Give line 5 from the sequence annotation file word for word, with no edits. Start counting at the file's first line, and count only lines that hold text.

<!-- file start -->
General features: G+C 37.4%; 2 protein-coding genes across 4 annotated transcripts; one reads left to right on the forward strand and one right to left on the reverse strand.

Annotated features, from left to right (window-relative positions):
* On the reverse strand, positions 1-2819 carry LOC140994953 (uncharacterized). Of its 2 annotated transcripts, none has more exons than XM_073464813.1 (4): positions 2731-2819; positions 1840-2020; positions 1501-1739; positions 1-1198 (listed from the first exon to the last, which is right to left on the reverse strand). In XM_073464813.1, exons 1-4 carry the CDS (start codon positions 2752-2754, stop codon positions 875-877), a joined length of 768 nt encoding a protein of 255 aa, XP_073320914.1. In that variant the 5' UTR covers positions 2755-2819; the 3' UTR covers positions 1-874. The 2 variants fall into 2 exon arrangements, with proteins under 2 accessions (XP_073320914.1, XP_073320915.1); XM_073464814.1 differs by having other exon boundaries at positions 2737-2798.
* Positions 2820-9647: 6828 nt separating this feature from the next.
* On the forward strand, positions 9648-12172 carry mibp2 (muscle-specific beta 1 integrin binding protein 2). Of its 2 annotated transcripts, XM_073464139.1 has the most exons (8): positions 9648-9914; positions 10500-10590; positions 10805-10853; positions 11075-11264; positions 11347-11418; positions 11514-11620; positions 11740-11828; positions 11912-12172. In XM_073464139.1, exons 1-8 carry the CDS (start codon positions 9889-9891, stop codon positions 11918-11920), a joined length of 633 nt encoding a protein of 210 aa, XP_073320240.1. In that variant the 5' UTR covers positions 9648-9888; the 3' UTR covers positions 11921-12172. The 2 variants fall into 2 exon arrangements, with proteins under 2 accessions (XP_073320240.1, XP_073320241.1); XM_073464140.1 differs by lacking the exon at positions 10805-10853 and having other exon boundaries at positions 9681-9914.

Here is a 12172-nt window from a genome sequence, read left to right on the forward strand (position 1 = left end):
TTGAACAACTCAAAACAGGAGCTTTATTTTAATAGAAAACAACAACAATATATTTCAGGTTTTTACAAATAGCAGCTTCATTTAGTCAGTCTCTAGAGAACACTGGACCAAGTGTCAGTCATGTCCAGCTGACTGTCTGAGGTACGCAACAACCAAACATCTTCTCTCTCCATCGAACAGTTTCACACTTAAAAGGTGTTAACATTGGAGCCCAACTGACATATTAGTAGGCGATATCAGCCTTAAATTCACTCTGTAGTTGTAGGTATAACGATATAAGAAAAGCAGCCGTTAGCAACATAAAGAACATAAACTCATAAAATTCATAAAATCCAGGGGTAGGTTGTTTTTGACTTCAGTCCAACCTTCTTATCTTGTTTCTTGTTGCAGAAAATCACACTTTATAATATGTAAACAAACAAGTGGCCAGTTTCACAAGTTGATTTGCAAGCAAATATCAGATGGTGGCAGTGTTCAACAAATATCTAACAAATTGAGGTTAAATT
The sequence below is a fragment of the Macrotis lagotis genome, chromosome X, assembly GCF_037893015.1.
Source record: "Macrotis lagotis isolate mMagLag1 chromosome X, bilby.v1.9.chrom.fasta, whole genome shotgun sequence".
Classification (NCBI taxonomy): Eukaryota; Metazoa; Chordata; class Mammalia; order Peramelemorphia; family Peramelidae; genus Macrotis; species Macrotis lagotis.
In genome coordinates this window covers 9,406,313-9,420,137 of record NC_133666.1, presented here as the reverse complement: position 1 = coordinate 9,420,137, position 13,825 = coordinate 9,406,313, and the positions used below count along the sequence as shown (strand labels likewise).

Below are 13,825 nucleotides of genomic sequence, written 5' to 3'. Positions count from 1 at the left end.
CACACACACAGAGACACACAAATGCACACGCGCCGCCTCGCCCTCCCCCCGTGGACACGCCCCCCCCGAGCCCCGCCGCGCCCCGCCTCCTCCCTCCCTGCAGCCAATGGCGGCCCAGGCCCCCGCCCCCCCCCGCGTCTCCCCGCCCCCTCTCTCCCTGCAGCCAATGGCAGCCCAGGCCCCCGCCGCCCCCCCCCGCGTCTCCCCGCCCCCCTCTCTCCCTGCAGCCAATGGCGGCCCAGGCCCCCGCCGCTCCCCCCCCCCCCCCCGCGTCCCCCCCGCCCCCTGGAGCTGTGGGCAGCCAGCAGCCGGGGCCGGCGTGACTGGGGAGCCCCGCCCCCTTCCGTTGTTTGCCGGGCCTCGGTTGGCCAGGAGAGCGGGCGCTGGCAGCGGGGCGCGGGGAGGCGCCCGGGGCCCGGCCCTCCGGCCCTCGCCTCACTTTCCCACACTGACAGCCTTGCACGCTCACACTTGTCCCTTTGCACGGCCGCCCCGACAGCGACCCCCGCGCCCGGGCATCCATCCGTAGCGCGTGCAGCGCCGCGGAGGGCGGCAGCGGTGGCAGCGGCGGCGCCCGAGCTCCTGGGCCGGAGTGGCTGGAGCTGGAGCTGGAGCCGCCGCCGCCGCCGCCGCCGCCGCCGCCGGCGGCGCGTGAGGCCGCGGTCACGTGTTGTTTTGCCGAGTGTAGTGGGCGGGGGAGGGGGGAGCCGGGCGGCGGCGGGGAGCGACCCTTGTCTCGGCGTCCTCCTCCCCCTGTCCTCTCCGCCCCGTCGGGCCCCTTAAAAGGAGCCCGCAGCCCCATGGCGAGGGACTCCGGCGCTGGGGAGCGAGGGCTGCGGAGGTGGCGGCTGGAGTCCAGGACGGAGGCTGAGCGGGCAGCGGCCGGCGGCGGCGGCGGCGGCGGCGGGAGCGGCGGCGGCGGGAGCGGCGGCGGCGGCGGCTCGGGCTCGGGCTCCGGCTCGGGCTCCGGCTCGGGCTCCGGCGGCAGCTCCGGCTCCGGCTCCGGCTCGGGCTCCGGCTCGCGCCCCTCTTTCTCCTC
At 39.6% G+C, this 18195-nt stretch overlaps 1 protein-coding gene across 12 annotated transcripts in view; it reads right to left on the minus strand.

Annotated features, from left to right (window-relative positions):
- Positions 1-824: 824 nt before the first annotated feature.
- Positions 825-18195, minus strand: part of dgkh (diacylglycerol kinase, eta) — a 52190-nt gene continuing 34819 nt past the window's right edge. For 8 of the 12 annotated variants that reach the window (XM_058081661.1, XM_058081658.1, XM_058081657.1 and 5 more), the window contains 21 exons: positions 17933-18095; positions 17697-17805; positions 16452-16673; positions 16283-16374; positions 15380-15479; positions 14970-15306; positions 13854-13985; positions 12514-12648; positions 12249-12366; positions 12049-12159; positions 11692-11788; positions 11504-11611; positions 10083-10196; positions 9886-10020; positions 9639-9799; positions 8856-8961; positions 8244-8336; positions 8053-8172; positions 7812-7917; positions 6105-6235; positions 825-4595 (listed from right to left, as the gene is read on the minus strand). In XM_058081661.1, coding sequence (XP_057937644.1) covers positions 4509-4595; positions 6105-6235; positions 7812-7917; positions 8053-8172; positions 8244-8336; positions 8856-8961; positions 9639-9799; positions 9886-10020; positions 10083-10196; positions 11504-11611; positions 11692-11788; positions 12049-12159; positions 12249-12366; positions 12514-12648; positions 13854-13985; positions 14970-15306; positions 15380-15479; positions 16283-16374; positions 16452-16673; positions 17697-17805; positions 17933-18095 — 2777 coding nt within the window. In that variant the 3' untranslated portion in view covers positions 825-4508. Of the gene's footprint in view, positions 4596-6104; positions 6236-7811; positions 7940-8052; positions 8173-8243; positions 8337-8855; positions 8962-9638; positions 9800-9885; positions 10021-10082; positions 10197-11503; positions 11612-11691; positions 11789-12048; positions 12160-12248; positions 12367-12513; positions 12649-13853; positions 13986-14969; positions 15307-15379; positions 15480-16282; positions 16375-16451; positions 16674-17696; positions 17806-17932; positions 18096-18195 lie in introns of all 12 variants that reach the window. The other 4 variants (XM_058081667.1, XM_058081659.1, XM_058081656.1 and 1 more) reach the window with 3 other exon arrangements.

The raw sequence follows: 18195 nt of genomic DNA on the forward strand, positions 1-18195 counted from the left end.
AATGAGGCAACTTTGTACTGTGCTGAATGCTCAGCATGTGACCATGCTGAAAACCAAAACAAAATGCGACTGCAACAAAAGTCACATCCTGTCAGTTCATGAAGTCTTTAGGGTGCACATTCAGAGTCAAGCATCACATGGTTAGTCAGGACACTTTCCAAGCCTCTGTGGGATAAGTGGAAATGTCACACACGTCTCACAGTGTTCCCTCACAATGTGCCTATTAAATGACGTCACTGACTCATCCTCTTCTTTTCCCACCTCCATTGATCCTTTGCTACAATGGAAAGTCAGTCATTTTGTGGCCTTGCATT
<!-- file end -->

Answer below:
* On the forward strand, positions 9648-12172 carry mibp2 (muscle-specific beta 1 integrin binding protein 2). Of its 2 annotated transcripts, XM_073464139.1 has the most exons (8): positions 9648-9914; positions 10500-10590; positions 10805-10853; positions 11075-11264; positions 11347-11418; positions 11514-11620; positions 11740-11828; positions 11912-12172. In XM_073464139.1, exons 1-8 carry the CDS (start codon positions 9889-9891, stop codon positions 11918-11920), a joined length of 633 nt encoding a protein of 210 aa, XP_073320240.1. In that variant the 5' UTR covers positions 9648-9888; the 3' UTR covers positions 11921-12172. The 2 variants fall into 2 exon arrangements, with proteins under 2 accessions (XP_073320240.1, XP_073320241.1); XM_073464140.1 differs by lacking the exon at positions 10805-10853 and having other exon boundaries at positions 9681-9914.